The pressures of top-level football mean managers are almost always on a constant carousel, with just one underwhelming run of games enough to prompt change in the dugout.
Waiting in the wings for another chance at a top club are a number of quality coaches, each of who would represent fine candidates should sides seek change in the coming months.
Here are five top-class managers currently out of work.
One of the greatest footballers of all time has proven himself as somewhat of a serial winner in management, despite his relative inexperience in the dugout.
Across two spells at Real Madrid he won two La Liga titles and three consecutive Champions League trophies, becoming just the third man – after Bob Paisley and Carlo Ancelotti – to win Europe’s top prize on three occasions.
He departed following the third of those triumphs, before returning nine months later and leaving for second time after a trophyless 2020/21 campaign.
With a host of Super Cups and Club World Cups in addition to those big prizes, Zidane embarked on a decorated start to his managerial career, winning 11 trophies in just five years. He remains unproven outside of the Spanish superpower, but is a name that is regularly linked whenever major roles open up.
The Frenchman has the name to command respect in any dressing room and is intelligent enough to choose the right role moving forward, having turned down past interest from the Premier League due to the language barrier.
“Would I want to go to Manchester [United]? I understand English, but I’m not completely fluent in it,” Zidane told L’Equipe.
“I know that there are coaches who go to clubs without speaking the language, but I work in a different way. Many elements come into play in order to win, it is a global context. I know what I need to win.”
Former side Juventus and Paris Saint-Germain have been regularly linked with the 50-year-old, while he has been named as potential replacement for Didier Deschamps, should the France manager step down after the 2022 World Cup.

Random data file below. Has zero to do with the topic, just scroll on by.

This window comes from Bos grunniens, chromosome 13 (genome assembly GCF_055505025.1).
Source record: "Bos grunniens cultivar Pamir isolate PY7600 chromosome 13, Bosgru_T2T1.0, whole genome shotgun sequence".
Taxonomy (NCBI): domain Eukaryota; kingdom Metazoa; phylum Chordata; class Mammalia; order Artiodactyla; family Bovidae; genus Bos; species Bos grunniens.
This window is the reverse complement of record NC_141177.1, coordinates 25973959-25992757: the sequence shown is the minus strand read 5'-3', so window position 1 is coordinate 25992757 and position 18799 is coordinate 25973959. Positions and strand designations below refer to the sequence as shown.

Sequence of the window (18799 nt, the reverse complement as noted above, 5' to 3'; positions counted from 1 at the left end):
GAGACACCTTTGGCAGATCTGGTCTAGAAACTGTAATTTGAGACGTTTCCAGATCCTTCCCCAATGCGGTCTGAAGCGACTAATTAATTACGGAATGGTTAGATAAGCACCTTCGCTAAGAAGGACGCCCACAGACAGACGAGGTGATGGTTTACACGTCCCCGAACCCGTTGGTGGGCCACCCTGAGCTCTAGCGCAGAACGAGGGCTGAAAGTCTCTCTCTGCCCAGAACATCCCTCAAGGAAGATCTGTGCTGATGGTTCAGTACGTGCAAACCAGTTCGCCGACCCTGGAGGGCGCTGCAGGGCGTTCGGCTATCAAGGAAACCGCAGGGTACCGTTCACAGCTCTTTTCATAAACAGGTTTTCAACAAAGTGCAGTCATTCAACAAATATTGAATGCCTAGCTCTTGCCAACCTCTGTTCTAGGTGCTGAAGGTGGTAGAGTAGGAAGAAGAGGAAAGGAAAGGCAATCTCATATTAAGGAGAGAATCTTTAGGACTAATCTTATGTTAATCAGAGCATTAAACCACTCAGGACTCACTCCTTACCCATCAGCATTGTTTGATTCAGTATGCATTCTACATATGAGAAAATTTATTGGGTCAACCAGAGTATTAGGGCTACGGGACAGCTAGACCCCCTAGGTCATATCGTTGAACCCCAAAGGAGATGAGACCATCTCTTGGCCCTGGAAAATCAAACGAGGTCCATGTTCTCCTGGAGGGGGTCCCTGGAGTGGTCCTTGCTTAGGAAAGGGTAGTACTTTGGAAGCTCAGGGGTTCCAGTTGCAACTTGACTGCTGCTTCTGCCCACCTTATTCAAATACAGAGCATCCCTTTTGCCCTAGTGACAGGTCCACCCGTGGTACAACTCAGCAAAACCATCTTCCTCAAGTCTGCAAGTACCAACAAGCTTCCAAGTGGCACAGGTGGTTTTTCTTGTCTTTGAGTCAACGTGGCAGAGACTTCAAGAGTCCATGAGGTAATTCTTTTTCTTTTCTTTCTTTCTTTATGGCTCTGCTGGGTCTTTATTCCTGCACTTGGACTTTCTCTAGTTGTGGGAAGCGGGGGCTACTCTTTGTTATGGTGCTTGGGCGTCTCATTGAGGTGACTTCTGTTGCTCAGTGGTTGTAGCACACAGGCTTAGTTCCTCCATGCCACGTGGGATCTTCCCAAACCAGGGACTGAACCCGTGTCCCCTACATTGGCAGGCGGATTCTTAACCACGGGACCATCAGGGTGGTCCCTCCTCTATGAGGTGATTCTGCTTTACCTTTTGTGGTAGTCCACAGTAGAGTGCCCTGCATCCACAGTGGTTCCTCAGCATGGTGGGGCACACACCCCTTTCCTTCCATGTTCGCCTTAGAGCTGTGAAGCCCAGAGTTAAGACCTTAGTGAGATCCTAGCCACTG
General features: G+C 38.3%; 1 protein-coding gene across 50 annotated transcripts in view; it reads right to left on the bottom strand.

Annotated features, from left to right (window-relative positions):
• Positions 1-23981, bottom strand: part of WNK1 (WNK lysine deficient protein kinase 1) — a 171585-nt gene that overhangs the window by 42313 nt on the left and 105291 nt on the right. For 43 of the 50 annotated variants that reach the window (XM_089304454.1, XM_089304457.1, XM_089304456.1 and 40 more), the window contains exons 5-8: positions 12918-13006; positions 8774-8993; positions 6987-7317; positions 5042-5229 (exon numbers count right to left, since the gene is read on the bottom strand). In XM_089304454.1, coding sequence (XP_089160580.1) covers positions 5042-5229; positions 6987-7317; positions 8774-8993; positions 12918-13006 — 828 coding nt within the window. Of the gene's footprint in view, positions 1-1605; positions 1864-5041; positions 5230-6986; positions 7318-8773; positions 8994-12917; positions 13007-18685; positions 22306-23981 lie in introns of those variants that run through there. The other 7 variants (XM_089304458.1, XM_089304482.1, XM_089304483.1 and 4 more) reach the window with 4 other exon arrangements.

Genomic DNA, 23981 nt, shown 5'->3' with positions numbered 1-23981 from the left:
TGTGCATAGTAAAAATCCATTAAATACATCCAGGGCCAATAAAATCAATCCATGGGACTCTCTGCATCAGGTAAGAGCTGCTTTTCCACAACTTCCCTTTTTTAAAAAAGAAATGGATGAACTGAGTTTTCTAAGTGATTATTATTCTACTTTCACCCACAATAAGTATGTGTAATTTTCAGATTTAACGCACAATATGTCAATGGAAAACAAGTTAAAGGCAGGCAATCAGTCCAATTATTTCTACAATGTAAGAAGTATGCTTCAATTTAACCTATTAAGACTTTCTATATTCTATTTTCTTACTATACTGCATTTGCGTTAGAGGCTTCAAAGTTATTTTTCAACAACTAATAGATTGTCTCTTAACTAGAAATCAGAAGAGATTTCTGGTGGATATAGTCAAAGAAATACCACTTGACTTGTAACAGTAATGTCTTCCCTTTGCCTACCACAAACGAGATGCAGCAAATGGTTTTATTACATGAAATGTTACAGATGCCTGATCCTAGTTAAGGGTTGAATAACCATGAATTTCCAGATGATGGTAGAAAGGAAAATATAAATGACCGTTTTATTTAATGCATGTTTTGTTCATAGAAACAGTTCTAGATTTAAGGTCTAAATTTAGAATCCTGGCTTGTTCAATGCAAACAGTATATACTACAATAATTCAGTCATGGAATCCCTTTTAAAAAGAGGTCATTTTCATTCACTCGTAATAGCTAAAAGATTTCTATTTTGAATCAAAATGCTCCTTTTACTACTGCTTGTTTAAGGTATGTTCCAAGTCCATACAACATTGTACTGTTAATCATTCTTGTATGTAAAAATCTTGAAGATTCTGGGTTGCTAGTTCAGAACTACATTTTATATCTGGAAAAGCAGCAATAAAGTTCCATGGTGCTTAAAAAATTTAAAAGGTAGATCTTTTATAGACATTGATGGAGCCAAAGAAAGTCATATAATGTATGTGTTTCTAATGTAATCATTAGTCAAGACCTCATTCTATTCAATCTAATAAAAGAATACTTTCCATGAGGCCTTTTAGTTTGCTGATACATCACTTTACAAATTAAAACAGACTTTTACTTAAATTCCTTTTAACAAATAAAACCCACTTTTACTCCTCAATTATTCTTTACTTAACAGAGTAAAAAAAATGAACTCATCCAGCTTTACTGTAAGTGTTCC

Thomas Tuchel has been without a club since he was sacked at Chelsea in September, a decision which was not popular at Stamford Bridge.
The German clashed with the club’s new ownership following a summer takeover and was dismissed earlier this season following a Champions League defeat to Dinamo Zagreb.
Tuchel had been a much-admired figure during his tenure at Chelsea, a period which saw him win three trophies – including the 2021 Champions League – and reach a further three finals.
Named as winner of UEFA Men’s Coach of the Year and The Best FIFA Football Coach in 2021, he had earlier won two league titles at Paris Saint-Germain and the DFB-Pokal with Borussia Dortmund. Experienced in multiple major leagues and in dressing rooms containing star names, Tuchel will be an attractive option to any leading European club in search of a new direction.
He has recently been linked with the England job after Gareth Southgate admitted he is considering his future with the Three Lions. While his nationality might prove an issue, he has all the attributes to be a success in the role and could reunite with Chelsea stars Mason Mount, Reece James, Ben Chilwell and Raheem Sterling at international level.
Mauricio Pochettino is another who has been linked with the England job and is a familiar name to Premier League fans after spells at Southampton and Tottenham.
After a brief but impressive stint on the South Coast, he took charge of Spurs in 2014 and spent five-and-a-half years in charge of the north Londoners. Pochettino’s reign ended without silverware, but coincided with Spurs’ best period of the Premier League era.